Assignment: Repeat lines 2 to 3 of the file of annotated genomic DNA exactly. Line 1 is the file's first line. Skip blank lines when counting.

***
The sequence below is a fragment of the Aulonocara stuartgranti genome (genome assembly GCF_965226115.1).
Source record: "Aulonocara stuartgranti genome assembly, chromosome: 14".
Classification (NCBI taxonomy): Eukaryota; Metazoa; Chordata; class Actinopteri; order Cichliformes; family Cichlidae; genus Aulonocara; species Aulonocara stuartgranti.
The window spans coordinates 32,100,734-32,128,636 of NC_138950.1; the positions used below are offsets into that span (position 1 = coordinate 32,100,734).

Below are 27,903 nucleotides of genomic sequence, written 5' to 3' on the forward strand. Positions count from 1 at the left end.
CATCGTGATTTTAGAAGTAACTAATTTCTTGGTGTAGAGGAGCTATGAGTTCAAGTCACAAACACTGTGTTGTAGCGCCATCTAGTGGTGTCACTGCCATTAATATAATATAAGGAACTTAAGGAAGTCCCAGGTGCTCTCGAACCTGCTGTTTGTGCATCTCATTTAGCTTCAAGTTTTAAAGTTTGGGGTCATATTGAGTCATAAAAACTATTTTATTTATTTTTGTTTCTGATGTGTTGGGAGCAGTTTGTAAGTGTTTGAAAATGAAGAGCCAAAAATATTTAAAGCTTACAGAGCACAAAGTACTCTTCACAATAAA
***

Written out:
Source record: "Aulonocara stuartgranti genome assembly, chromosome: 14".
Classification (NCBI taxonomy): Eukaryota; Metazoa; Chordata; class Actinopteri; order Cichliformes; family Cichlidae; genus Aulonocara; species Aulonocara stuartgranti.